Between the media and the judiciary: safety of journalists in the Western Balkans
For more than two decades, Free Press Unlimited has been implementing projects in the Western Balkans. Now, when the world is witnessing a steep decline in press freedom and access to information, the spread of misinformation and growing anti-press sentiments, the efforts of Free Press Unlimited to safeguard press freedom and promote access to reliable and independent information in the region are especially important. As a result, in the framework of the project “Strengthening Media Freedom in Bosnia and Herzegovina, North Macedonia and Serbia”*, Free Press Unlimited and the Netherlands Helsinki Committee decided to organise a conference on the topic of “Judicial Communication and Journalists’ Safety”.
Understanding the role of different stakeholders
To encourage the start of the dialogue, judges, public prosecutors, journalists and journalists' associations and unions from the region were invited to Belgrade to participate in the two-day conference filled with plenary sessions and workshops tailored to the particular interests of each of the groups. The primary purpose of the conference was to facilitate conversations amongst different stakeholders. The intention was for these exchanges to provide participants with an increased understanding of one another’s crucial role in a democratic society. Around 100 people participated in the event.
Overview: Day 1
The first day started with a panel hosted by Andrej Bozhinovski, Doctoral Assistant in Criminal Law, University of Zagreb, who presented the Macedonian model of cooperation between the media and the judiciary, and explained what role the Judicial Media Council plays in mediating and maintaining this relationship.
Following this, University of Belgrade professors Denis Preshova and Tanasija Marinković presented their research findings on “The Judicial Culture”, concluding that the judicial culture in the region is still predominantly formalist, with the judiciary struggling to act independently, demonstrating a high level of legislative deferral and political obedience.
The next plenary session focused on a research that investigated how journalists in the Western Balkans perceive the work of the judiciary. The comparative study conducted by Snežana Trpevska, researcher from the Research Institute on Social Development - RESIS, established that there is still a lot of room for improvement in building trusted relationships between the media and the judiciary. Journalists interviewed for the research noted that the relationship between the two institutions are still dominated by secrecy and fear, the information and documents from courts are difficult to access while judges and court presidents are rarely available to journalists for additional comments.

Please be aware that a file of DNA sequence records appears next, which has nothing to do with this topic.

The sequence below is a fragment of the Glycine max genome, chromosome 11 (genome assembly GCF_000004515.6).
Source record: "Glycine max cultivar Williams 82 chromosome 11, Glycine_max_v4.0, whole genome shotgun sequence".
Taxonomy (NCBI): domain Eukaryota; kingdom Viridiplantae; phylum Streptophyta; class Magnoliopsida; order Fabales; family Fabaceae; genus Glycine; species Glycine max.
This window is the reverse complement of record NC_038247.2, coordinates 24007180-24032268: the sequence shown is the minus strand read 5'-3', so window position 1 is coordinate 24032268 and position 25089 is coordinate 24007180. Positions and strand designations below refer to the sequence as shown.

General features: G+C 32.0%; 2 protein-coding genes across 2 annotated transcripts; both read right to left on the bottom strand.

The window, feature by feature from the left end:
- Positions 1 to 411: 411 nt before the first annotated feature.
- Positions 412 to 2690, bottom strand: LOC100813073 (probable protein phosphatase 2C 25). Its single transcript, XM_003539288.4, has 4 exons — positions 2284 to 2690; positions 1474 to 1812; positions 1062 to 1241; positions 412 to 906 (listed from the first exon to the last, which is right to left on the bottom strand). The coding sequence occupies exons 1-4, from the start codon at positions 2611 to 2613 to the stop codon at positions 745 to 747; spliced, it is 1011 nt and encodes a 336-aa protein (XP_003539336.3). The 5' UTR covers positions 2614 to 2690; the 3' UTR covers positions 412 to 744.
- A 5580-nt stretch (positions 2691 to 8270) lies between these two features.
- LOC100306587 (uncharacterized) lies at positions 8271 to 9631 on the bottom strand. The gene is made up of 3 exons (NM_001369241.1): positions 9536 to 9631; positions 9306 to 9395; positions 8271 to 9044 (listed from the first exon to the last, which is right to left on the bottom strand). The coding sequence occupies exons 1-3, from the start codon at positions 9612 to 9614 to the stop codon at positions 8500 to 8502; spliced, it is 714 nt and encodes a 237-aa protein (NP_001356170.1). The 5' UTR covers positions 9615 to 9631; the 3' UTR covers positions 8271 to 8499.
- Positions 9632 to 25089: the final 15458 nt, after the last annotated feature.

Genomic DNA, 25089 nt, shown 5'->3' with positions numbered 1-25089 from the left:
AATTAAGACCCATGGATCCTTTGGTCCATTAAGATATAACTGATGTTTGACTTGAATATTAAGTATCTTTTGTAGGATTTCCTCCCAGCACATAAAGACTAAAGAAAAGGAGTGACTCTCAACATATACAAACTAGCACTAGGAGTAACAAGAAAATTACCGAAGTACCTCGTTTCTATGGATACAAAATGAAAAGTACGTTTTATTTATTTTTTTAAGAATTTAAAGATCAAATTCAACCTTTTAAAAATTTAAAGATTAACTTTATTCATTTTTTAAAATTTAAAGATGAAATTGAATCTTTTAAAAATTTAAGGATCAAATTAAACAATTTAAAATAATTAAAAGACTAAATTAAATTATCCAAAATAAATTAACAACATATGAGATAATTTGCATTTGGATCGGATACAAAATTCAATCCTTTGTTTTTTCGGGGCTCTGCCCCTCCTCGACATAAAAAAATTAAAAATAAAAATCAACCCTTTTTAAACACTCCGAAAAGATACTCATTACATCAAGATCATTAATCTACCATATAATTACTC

The second part of the day was devoted to the topic of the safety of journalists with Dragan Sekulovski, executive director of the Association of Journalists of Macedonia, talking about the state of journalist safety in the Western Balkans and establishing that the impunity for crimes against journalists is one of the main problems alongside with the poor implementation of the laws and institutional pressure on journalists.
Sekulovski’s presentation was followed by Peter ter Velde telling about the Dutch example of handling harassment and intimidation cases against journalists. He presented a project called PersVeilig (Press Safety) that implemented special protocols in the Netherlands on how journalists, police and members of the judiciary should act in case of incidents and crimes against journalists.
Overview of Day 2
On the second day of the conference, two separate workshops for the media and the judiciary were held. The judges and public prosecutors learned useful tools on how to establish effective communication with journalists while the journalists and editors further delved into the topic of safety and discussed the importance of safety culture in the editorial offices and common misconceptions about safety.
For future events, the majority of participants expressed the desire to focus more attention on steps and tools for organising press conferences in courts, ways of dealing with nepotism and corruption, and the use of online judging systems and social media during court hearings.
The regional conference was a great success and will be organised again next year. conferences like these are very important in achieving and enhancing media freedom and freedom of expression in the Western Balkans. Not only do they give journalists from the region the platform to voice their opinions and tell about challenges they face in the pursuit of timely and complete information from the courts but they also provide the judiciary with more context and understanding of the importance of effective communication with the media.
The project started in October 2020 making it impossible to hold in-person meetings earlier due to COVID. This regional conference was long anticipated as it intended to give a platform for the media and the judiciary to meet, exchange views and as the result develop a more open and trusted relationship, which was crucial in achieving the main objectives of the project.
*The initiative was funded by the MATRA Rule of Law programme of the Dutch Ministry of Foreign Affairs and implemented by two organisations in cooperation with regional partners: BH Journalist Association, the Association of Journalists Macedonia and the Independent Journalists’ Association of Serbia.